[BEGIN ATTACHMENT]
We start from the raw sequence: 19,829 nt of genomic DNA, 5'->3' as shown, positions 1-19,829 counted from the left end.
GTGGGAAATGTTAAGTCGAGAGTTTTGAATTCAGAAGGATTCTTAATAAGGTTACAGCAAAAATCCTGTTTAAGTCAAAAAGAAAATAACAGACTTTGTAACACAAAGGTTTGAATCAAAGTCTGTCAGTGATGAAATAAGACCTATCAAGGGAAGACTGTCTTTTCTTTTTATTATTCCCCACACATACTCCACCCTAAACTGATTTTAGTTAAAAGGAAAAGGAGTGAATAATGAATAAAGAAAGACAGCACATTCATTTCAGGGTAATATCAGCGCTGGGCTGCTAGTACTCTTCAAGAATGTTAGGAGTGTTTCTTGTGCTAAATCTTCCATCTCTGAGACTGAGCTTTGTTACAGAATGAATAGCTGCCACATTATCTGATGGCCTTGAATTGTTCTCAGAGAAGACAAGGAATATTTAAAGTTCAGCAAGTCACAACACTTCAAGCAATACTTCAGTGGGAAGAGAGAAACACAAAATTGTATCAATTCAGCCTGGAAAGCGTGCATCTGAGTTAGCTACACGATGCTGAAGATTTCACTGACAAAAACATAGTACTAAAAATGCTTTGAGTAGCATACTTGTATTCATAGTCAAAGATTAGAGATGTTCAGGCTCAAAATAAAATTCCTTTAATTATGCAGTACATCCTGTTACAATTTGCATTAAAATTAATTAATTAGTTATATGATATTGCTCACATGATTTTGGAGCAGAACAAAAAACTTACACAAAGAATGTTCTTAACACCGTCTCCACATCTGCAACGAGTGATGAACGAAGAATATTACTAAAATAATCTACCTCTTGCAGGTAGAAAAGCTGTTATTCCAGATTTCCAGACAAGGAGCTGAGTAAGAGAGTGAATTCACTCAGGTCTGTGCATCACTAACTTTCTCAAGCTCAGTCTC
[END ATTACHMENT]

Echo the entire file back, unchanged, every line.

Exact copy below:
We start from the raw sequence: 19,829 nt of genomic DNA, 5'->3' as shown, positions 1-19,829 counted from the left end.
GTGGGAAATGTTAAGTCGAGAGTTTTGAATTCAGAAGGATTCTTAATAAGGTTACAGCAAAAATCCTGTTTAAGTCAAAAAGAAAATAACAGACTTTGTAACACAAAGGTTTGAATCAAAGTCTGTCAGTGATGAAATAAGACCTATCAAGGGAAGACTGTCTTTTCTTTTTATTATTCCCCACACATACTCCACCCTAAACTGATTTTAGTTAAAAGGAAAAGGAGTGAATAATGAATAAAGAAAGACAGCACATTCATTTCAGGGTAATATCAGCGCTGGGCTGCTAGTACTCTTCAAGAATGTTAGGAGTGTTTCTTGTGCTAAATCTTCCATCTCTGAGACTGAGCTTTGTTACAGAATGAATAGCTGCCACATTATCTGATGGCCTTGAATTGTTCTCAGAGAAGACAAGGAATATTTAAAGTTCAGCAAGTCACAACACTTCAAGCAATACTTCAGTGGGAAGAGAGAAACACAAAATTGTATCAATTCAGCCTGGAAAGCGTGCATCTGAGTTAGCTACACGATGCTGAAGATTTCACTGACAAAAACATAGTACTAAAAATGCTTTGAGTAGCATACTTGTATTCATAGTCAAAGATTAGAGATGTTCAGGCTCAAAATAAAATTCCTTTAATTATGCAGTACATCCTGTTACAATTTGCATTAAAATTAATTAATTAGTTATATGATATTGCTCACATGATTTTGGAGCAGAACAAAAAACTTACACAAAGAATGTTCTTAACACCGTCTCCACATCTGCAACGAGTGATGAACGAAGAATATTACTAAAATAATCTACCTCTTGCAGGTAGAAAAGCTGTTATTCCAGATTTCCAGACAAGGAGCTGAGTAAGAGAGTGAATTCACTCAGGTCTGTGCATCACTAACTTTCTCAAGCTCAGTCTC